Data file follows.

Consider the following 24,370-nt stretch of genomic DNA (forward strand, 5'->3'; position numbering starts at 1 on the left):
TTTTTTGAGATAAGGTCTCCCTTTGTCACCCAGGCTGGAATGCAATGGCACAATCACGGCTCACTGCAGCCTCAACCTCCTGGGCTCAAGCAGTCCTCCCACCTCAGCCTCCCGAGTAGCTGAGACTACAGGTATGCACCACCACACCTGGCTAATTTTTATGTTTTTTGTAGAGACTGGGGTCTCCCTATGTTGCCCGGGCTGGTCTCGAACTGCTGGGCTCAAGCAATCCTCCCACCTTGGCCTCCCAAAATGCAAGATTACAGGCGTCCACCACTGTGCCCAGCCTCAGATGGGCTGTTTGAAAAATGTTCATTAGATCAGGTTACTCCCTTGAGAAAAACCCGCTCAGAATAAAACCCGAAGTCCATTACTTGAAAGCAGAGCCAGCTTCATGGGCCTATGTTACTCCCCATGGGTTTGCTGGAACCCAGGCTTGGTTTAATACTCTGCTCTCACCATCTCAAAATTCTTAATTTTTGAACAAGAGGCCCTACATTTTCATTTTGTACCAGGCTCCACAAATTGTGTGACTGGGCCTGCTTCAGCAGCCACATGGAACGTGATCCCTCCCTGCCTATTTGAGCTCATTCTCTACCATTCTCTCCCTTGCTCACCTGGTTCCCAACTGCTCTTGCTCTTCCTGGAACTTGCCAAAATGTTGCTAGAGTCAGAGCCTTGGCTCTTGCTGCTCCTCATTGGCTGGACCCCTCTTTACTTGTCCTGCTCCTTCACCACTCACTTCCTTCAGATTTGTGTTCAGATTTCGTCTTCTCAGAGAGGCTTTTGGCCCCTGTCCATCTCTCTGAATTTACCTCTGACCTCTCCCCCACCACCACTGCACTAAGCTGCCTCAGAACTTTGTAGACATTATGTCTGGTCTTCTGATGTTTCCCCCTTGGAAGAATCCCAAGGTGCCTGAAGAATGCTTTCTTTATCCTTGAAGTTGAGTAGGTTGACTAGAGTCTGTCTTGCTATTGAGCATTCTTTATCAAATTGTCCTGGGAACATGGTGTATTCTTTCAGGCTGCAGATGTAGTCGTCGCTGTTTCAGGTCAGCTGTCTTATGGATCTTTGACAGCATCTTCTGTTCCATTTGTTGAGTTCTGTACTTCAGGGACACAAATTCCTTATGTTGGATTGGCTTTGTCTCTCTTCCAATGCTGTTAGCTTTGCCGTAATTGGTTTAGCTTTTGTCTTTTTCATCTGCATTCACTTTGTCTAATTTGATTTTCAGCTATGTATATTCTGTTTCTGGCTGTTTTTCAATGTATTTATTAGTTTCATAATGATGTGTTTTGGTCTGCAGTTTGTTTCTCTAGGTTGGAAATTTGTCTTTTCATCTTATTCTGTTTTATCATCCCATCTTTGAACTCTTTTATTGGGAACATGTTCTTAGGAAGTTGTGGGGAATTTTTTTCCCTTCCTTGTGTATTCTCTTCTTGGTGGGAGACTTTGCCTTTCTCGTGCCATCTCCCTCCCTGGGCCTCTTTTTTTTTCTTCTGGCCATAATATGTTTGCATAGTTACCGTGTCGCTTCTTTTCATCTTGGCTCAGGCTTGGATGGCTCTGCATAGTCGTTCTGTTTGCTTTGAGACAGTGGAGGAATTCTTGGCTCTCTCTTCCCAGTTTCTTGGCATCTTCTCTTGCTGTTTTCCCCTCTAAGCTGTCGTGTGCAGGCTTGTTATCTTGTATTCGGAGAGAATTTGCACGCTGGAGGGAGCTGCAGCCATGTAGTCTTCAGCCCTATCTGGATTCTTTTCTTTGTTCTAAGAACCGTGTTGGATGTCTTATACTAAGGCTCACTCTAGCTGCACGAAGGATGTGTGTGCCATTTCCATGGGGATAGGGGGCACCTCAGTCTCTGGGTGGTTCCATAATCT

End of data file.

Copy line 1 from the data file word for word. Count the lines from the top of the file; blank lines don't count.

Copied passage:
Consider the following 24,370-nt stretch of genomic DNA (forward strand, 5'->3'; position numbering starts at 1 on the left):